In this book, we can also sometimes “shorthand” I (brightness) with I (lum), where “lum” is the luminance level that is the same as brightness. For example, when you buy an LED bulb for a ceiling lamp, it is rated in lumens (e.g., a 9-watt LED lamp equivalent to a 60-watt incandescent bulb gives out about 800 lumens).

Note let’s take a look at some working circuits before we examine non-working ones. A photodiode can be connected to load resistor RL to develop a voltage across it as shown in Figure 11-14.

FIGURE 11-14 Two photodiode circuits, one with a +V bias (left side), and the other on the right side with 0-volt bias (via the cathode being connected to ground).

To “extract” the photodiode’s signal, generally it is reverse biased or zero biased to prevent the photodiode’s current from diverting into its internal diode instead of flowing out into a load resistor. As shown in Figure 11-14, we see on the left side’s circuit that 1V is forming a reverse bias to the internal diode, Int_Diode. The max- imum voltage across RL is VRL 5 (1V) 10. 7 volt.

For example, if we are using a 5-volt supply, then 1V 5 15 volts and the maxi- mum voltage across load resistor RL 515 volts 1 0.7 volt 5 5.7 volts.

The voltage across the load resistor is VRL 5 I (lum) 3 RL and equivalently, I (lum) 5 VRL/RL.

If, for example, RL 5 1MΩ and 1V 5 15 volts, then the maximum photodiode current, I (lum)max 5 5.7 volts/1MΩ or I (lum)max 5 5.7 μA.

In Figure 11-14, the circuit on the right shows what happens when 1V   0 volts

that essentially grounds the cathode of the internal diode. This means that Int_Diode is now in parallel with RL, and also means it “clips” or limits the maximum voltage across RL by the turn-on voltage of a silicon diode or about 0.7 volt. As an example, if RL 5 1 MΩ with 1V 5 0 volts, I (lum)max 5 0.7 volts/1MΩ or I (lum)max 5 0.7 μA

5 700 nA.

If we want to buffer (amplify) the signal output of Figure 11-14, we can use a voltage follower or non-inverting gain amplifier that can sense at ground and pro- vide an output voltage at near ground, such as a TLC272 op amp. However, there can be a disadvantage by merely amplifying VRL with a non-inverting gain amplifier. Because the RL is typically 100kΩ to 1 Meg ohm, even small stray capacitances can cause a frequency response problem.

For example, if the photodiode has a 10-pf internal capacitance, Cpd, across the cathode and anode, the high-frequency response with RL 5 1MΩ will be about 16 kHz where the cut-off frequency, fc 5 1/[2π (RL 3 Cpd)] which is: fc 5 1/[2π (1MΩ 3 10 pf)] 5 15.924 kHz 5 fc.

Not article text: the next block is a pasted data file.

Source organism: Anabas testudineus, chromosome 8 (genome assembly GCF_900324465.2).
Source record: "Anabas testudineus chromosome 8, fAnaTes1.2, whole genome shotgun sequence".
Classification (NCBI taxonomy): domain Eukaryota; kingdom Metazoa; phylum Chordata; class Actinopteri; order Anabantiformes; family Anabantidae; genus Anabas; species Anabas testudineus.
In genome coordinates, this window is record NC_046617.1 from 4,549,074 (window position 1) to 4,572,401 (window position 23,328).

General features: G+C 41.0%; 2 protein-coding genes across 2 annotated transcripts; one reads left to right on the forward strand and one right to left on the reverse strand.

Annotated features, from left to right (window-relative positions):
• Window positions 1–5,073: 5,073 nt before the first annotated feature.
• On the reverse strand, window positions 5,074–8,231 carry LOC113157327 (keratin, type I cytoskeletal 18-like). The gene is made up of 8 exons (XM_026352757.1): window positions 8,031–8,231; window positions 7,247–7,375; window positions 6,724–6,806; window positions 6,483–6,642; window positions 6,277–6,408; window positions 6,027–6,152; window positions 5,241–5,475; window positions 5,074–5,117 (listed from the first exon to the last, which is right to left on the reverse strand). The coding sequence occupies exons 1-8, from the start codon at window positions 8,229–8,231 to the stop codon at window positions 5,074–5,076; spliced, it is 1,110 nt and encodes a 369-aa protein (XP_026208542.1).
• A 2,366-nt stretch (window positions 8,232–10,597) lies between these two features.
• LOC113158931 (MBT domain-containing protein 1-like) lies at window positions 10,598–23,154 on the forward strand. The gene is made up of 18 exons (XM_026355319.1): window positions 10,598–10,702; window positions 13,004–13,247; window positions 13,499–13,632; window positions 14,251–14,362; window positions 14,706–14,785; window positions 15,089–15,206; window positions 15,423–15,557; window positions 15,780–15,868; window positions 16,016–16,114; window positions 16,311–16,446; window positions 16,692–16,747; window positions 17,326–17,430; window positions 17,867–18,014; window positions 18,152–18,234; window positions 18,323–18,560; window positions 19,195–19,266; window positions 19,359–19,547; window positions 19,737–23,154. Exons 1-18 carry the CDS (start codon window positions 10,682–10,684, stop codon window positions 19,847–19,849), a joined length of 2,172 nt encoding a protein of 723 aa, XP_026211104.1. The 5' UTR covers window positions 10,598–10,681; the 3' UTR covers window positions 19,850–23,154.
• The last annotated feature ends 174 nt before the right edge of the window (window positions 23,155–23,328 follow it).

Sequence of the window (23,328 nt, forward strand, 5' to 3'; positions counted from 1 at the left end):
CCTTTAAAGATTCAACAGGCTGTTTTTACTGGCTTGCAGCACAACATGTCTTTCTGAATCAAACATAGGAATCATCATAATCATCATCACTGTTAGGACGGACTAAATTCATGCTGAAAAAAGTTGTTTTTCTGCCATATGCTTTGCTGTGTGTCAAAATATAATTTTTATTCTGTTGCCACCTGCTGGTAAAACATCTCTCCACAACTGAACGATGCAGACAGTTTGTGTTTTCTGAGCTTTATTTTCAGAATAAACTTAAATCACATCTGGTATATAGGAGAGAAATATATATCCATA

We can improve on high-frequency response by using a “trans-resistance” ampli-

fier, which means current in and voltage out. But before we show you some trans- resistance amplifier circuits, let’s take a look at testing the photodiode itself with a digital voltmeter (DVM). See Figure 11-15.

Even a typical low-cost DVM can test photodiode via its 200 mV or 2000 mV DC full-scale setting because it has a built-in 1MΩ resistance across the positive and negative leads. You can use a flashlight and shine it directly into the photodiode and read the voltage output with the voltmeter setting. Note that the voltage will be lim- ited to about 700 mV DC. As shown in Figure 11-15, the voltmeter shows 206 mV across the input 1-MΩ input resistance of this particular DVM. This means the pho- todiode is 206 mV/1 MΩ or 206 nA (nano amps) or equivalently 0.206 μA. If you use a higher input resistance DVM that normally has a 10MΩ input resistance at the voltmeter setting, you can measure the photodiode current with 10x sensitivity.

Also shown in Figure 11-15 is that you can measure the photodiode’s current directly by using the 200 μA full scale setting as shown with a flashlight shining directly into the photodiode measuring 54.1 μA.

FIGURE 11-15 Two ways to measure photodiodes via the voltmeter (on the right side) and via the current (micro amp meter) settings (on the left side).

If you need to measure lower photodiode currents, such as using a lower sensi- tivity photodiode or an LED, use a slightly higher-performance DVM with a 10MΩ resistance across the positive and negative leads. With 10MΩ load resistance the sensitivity is increased 10x over the lower priced DVM. For example, most auto- ranging and >$20 DVMs have 10MΩ resistance in the voltmeter mode.

Note if you use an LED as a photodiode, the equivalent internal diode, Int_Diode, as depicted in Figure 11-14 will have a maximum voltage of the LED’s turn-on volt- age, VLED. For example, in a red, green, and yellow standard LED, the turn-on voltage is about 1.7 volts. For a blue or white LED, expect the turn-on voltage to be about 2.5 volts to 3.0 volts. This means if you shine light into the LED, the maximum voltage across RL will be VRL ≤ LED’s turn on voltage, which can be in the order of 1.7 volts or more for VRL depending on what type of LED you are using. Also, the pin out will

be same for the LED as with the photodiode; the shorter lead will be the cathode.

Trans-resistance Amplifiers

Figure 11-16 shows a trans-resistance amplifier with a photodiode connected to the inverting input of an op amp. The input signal is a current and the output provides a voltage. In terms of “gain” we have a voltage output divided by a current input or V/I that has the unit of resistance.